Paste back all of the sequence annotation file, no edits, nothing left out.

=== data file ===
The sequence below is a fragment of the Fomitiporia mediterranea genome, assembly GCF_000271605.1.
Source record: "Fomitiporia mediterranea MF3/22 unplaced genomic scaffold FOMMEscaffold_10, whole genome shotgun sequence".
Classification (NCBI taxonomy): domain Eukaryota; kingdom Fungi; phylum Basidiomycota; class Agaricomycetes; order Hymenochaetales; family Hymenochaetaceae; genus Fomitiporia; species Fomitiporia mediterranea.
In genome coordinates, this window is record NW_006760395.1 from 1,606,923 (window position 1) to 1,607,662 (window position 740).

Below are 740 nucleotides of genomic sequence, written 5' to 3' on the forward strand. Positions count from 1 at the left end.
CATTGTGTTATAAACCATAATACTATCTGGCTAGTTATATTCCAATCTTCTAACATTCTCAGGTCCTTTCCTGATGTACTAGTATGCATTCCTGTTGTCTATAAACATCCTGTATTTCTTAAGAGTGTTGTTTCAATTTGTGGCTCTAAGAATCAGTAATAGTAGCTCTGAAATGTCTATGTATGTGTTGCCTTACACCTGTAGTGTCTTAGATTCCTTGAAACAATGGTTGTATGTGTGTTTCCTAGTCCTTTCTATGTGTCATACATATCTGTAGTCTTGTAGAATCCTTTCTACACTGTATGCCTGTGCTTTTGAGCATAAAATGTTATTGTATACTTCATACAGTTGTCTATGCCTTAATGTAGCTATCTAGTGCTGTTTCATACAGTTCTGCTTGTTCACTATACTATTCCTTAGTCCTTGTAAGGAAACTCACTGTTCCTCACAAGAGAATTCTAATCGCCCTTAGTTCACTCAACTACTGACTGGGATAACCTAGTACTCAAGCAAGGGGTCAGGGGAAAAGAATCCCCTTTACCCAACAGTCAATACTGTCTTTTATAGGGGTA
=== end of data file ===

The sequence below is a fragment of the Fomitiporia mediterranea genome, assembly GCF_000271605.1.
Source record: "Fomitiporia mediterranea MF3/22 unplaced genomic scaffold FOMMEscaffold_10, whole genome shotgun sequence".
Classification (NCBI taxonomy): domain Eukaryota; kingdom Fungi; phylum Basidiomycota; class Agaricomycetes; order Hymenochaetales; family Hymenochaetaceae; genus Fomitiporia; species Fomitiporia mediterranea.
In genome coordinates, this window is record NW_006760395.1 from 1,606,923 (window position 1) to 1,607,662 (window position 740).

Below are 740 nucleotides of genomic sequence, written 5' to 3' on the forward strand. Positions count from 1 at the left end.
CATTGTGTTATAAACCATAATACTATCTGGCTAGTTATATTCCAATCTTCTAACATTCTCAGGTCCTTTCCTGATGTACTAGTATGCATTCCTGTTGTCTATAAACATCCTGTATTTCTTAAGAGTGTTGTTTCAATTTGTGGCTCTAAGAATCAGTAATAGTAGCTCTGAAATGTCTATGTATGTGTTGCCTTACACCTGTAGTGTCTTAGATTCCTTGAAACAATGGTTGTATGTGTGTTTCCTAGTCCTTTCTATGTGTCATACATATCTGTAGTCTTGTAGAATCCTTTCTACACTGTATGCCTGTGCTTTTGAGCATAAAATGTTATTGTATACTTCATACAGTTGTCTATGCCTTAATGTAGCTATCTAGTGCTGTTTCATACAGTTCTGCTTGTTCACTATACTATTCCTTAGTCCTTGTAAGGAAACTCACTGTTCCTCACAAGAGAATTCTAATCGCCCTTAGTTCACTCAACTACTGACTGGGATAACCTAGTACTCAAGCAAGGGGTCAGGGGAAAAGAATCCCCTTTACCCAACAGTCAATACTGTCTTTTATAGGGGTA